I couldn’t help reflecting that it does not seem a married lifetime ago that I first participated in a Light/Edwards clan gathering.  Then, aged 17 or so, I was only 7 years older than my eldest grandson.  I thought they were a pretty fun lot and just a bit outré.  My flame-haired mother-in-law was awesome and I was always a bit frightened of her.  But I was not alone and at her funeral one of her sons remarked that she had been an amazing mother but perhaps less gifted as an ‘in-law’.

Dick by contrast I remember as a quieter, peaceable character who was robbed of most of the years he hoped to have in retirement.  But his genetic inheritance was spread about the 40 or so of us who relaxed in the sunshine on his special remembrance day.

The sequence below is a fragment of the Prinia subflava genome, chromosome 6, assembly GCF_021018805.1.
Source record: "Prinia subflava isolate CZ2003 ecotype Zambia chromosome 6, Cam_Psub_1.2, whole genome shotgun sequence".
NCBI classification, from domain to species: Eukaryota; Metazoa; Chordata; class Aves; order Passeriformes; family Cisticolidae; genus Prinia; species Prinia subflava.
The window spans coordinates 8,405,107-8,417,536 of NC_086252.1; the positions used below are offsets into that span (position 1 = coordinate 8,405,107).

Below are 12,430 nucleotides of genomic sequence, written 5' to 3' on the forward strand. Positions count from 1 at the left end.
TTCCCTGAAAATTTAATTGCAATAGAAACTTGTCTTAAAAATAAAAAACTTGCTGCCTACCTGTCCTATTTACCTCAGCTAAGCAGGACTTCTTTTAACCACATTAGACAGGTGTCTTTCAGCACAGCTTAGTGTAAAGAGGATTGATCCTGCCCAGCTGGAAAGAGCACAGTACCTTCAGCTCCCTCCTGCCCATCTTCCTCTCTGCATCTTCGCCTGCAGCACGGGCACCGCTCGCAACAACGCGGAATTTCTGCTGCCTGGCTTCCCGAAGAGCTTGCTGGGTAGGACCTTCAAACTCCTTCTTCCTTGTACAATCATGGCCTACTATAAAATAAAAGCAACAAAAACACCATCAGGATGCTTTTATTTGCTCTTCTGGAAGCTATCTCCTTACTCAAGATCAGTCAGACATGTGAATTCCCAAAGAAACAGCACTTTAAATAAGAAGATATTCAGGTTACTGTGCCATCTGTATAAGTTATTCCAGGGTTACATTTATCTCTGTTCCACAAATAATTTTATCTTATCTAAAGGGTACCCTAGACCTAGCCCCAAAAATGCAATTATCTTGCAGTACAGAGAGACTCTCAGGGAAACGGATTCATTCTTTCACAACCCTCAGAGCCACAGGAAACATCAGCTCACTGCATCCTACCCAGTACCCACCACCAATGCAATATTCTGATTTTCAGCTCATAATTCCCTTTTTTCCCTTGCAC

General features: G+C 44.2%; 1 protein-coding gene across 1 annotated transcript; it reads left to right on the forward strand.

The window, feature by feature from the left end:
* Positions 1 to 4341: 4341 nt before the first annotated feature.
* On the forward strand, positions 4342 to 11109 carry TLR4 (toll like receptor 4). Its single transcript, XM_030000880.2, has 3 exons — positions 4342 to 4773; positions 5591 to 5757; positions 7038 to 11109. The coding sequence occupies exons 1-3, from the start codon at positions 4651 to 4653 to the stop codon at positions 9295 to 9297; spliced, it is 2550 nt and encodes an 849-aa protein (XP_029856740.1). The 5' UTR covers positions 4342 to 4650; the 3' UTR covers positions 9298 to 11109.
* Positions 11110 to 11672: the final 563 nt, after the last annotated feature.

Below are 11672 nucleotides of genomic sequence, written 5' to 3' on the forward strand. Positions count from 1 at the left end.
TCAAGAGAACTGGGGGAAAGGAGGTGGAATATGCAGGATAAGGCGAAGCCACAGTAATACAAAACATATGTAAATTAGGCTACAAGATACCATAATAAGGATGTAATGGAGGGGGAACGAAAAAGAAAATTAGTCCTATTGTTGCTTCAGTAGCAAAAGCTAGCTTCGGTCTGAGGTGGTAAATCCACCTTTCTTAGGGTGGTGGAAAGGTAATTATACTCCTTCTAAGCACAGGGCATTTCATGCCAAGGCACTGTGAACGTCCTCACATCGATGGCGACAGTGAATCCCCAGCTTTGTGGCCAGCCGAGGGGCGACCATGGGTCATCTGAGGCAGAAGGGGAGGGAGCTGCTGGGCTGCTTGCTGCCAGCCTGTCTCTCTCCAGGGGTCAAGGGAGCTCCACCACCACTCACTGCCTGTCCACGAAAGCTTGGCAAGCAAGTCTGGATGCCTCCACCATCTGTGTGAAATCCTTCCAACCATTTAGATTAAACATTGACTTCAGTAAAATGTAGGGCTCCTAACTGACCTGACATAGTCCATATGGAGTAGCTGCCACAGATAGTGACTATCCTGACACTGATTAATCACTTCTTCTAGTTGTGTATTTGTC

Carefree Days

Half way through their Winterborne week Lola and Ruby were joined by Ted.  The three children played together harmoniously, exuberantly; Lola and Ted have a talent for imaginative and creative role play and games.  Ruby was happy to go with the flow.  In particular they created a Mouse Restaurant which was focused around the gravel garden with a large pottery snail bowl my sister made for me,  and the various shells scattered about.  They wrote menus for Mouse cake, Mouse spaghetti, Mouse sandwiches and a large notice was displayed in front with the legend No Cats!

On Friday we went to the beach beneath Sandsfoot Castle.  The beach is small, sandy and sheltered – everything to make childcare on the shore that much safer.  Lola took her first real bathe in the sea and obviously loved it.  Ruby and Ted frolicked around a bit too.   The children snacked on mini mini pizzas at the beach and ate pasta later at the house.  Then it was time for Ted to rejoin his mother at Portsmouth.  And for Lola and Ruby to go to bed with the promise of the arrival of their parents in the morning.